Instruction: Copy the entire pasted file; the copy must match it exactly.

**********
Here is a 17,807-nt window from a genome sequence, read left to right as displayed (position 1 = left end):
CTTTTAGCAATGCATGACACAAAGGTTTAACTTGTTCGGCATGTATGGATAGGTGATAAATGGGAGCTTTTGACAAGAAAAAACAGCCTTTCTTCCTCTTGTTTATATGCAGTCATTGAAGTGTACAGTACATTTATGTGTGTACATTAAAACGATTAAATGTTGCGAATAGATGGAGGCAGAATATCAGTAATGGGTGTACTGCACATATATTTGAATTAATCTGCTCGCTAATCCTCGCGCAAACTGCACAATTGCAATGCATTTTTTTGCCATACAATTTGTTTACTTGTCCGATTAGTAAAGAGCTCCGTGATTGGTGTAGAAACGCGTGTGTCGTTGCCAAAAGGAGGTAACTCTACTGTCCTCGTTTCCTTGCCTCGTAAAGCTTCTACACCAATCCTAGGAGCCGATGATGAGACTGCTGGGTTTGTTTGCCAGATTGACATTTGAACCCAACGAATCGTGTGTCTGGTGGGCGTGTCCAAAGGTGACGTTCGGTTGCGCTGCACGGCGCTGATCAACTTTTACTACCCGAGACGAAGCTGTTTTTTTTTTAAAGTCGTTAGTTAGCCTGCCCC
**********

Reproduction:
Here is a 17,807-nt window from a genome sequence, read left to right as displayed (position 1 = left end):
CTTTTAGCAATGCATGACACAAAGGTTTAACTTGTTCGGCATGTATGGATAGGTGATAAATGGGAGCTTTTGACAAGAAAAAACAGCCTTTCTTCCTCTTGTTTATATGCAGTCATTGAAGTGTACAGTACATTTATGTGTGTACATTAAAACGATTAAATGTTGCGAATAGATGGAGGCAGAATATCAGTAATGGGTGTACTGCACATATATTTGAATTAATCTGCTCGCTAATCCTCGCGCAAACTGCACAATTGCAATGCATTTTTTTGCCATACAATTTGTTTACTTGTCCGATTAGTAAAGAGCTCCGTGATTGGTGTAGAAACGCGTGTGTCGTTGCCAAAAGGAGGTAACTCTACTGTCCTCGTTTCCTTGCCTCGTAAAGCTTCTACACCAATCCTAGGAGCCGATGATGAGACTGCTGGGTTTGTTTGCCAGATTGACATTTGAACCCAACGAATCGTGTGTCTGGTGGGCGTGTCCAAAGGTGACGTTCGGTTGCGCTGCACGGCGCTGATCAACTTTTACTACCCGAGACGAAGCTGTTTTTTTTTTAAAGTCGTTAGTTAGCCTGCCCC